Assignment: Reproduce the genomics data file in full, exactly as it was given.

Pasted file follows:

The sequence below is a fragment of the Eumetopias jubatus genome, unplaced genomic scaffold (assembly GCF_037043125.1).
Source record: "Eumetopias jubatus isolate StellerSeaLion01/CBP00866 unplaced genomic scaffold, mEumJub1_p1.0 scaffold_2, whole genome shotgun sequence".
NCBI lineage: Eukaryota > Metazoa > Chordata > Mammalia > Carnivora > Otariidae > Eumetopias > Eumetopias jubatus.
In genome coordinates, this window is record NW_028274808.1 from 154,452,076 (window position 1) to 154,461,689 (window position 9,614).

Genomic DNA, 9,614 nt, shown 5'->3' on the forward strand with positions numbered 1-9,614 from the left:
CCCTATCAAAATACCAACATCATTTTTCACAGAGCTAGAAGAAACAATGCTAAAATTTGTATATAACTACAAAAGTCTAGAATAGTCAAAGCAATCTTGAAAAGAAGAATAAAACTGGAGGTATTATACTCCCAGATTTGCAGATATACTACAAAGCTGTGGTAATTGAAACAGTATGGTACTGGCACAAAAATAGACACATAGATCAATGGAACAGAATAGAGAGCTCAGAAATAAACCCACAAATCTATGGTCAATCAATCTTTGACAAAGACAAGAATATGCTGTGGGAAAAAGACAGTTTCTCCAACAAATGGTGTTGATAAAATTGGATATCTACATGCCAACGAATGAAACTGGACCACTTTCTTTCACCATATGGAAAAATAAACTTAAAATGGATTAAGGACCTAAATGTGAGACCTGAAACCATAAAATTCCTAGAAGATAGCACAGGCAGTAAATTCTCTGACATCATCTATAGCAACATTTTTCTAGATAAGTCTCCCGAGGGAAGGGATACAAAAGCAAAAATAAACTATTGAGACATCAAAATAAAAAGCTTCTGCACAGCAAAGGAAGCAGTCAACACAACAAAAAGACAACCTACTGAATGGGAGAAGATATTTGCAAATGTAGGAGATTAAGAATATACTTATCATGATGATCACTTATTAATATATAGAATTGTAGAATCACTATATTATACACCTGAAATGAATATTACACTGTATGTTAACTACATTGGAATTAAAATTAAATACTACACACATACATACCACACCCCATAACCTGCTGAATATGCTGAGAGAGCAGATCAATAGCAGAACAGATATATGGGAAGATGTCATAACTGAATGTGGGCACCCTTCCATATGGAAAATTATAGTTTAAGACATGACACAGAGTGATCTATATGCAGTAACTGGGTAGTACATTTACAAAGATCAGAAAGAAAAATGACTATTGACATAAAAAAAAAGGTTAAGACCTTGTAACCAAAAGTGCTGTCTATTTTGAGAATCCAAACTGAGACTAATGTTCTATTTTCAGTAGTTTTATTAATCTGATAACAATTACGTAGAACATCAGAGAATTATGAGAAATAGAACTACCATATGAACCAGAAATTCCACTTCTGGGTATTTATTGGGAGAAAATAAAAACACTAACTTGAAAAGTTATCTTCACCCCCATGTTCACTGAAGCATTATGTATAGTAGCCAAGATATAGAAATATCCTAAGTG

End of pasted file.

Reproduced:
The sequence below is a fragment of the Eumetopias jubatus genome, unplaced genomic scaffold (assembly GCF_037043125.1).
Source record: "Eumetopias jubatus isolate StellerSeaLion01/CBP00866 unplaced genomic scaffold, mEumJub1_p1.0 scaffold_2, whole genome shotgun sequence".
NCBI lineage: Eukaryota > Metazoa > Chordata > Mammalia > Carnivora > Otariidae > Eumetopias > Eumetopias jubatus.
In genome coordinates, this window is record NW_028274808.1 from 154,452,076 (window position 1) to 154,461,689 (window position 9,614).

Genomic DNA, 9,614 nt, shown 5'->3' on the forward strand with positions numbered 1-9,614 from the left:
CCCTATCAAAATACCAACATCATTTTTCACAGAGCTAGAAGAAACAATGCTAAAATTTGTATATAACTACAAAAGTCTAGAATAGTCAAAGCAATCTTGAAAAGAAGAATAAAACTGGAGGTATTATACTCCCAGATTTGCAGATATACTACAAAGCTGTGGTAATTGAAACAGTATGGTACTGGCACAAAAATAGACACATAGATCAATGGAACAGAATAGAGAGCTCAGAAATAAACCCACAAATCTATGGTCAATCAATCTTTGACAAAGACAAGAATATGCTGTGGGAAAAAGACAGTTTCTCCAACAAATGGTGTTGATAAAATTGGATATCTACATGCCAACGAATGAAACTGGACCACTTTCTTTCACCATATGGAAAAATAAACTTAAAATGGATTAAGGACCTAAATGTGAGACCTGAAACCATAAAATTCCTAGAAGATAGCACAGGCAGTAAATTCTCTGACATCATCTATAGCAACATTTTTCTAGATAAGTCTCCCGAGGGAAGGGATACAAAAGCAAAAATAAACTATTGAGACATCAAAATAAAAAGCTTCTGCACAGCAAAGGAAGCAGTCAACACAACAAAAAGACAACCTACTGAATGGGAGAAGATATTTGCAAATGTAGGAGATTAAGAATATACTTATCATGATGATCACTTATTAATATATAGAATTGTAGAATCACTATATTATACACCTGAAATGAATATTACACTGTATGTTAACTACATTGGAATTAAAATTAAATACTACACACATACATACCACACCCCATAACCTGCTGAATATGCTGAGAGAGCAGATCAATAGCAGAACAGATATATGGGAAGATGTCATAACTGAATGTGGGCACCCTTCCATATGGAAAATTATAGTTTAAGACATGACACAGAGTGATCTATATGCAGTAACTGGGTAGTACATTTACAAAGATCAGAAAGAAAAATGACTATTGACATAAAAAAAAAGGTTAAGACCTTGTAACCAAAAGTGCTGTCTATTTTGAGAATCCAAACTGAGACTAATGTTCTATTTTCAGTAGTTTTATTAATCTGATAACAATTACGTAGAACATCAGAGAATTATGAGAAATAGAACTACCATATGAACCAGAAATTCCACTTCTGGGTATTTATTGGGAGAAAATAAAAACACTAACTTGAAAAGTTATCTTCACCCCCATGTTCACTGAAGCATTATGTATAGTAGCCAAGATATAGAAATATCCTAAGTG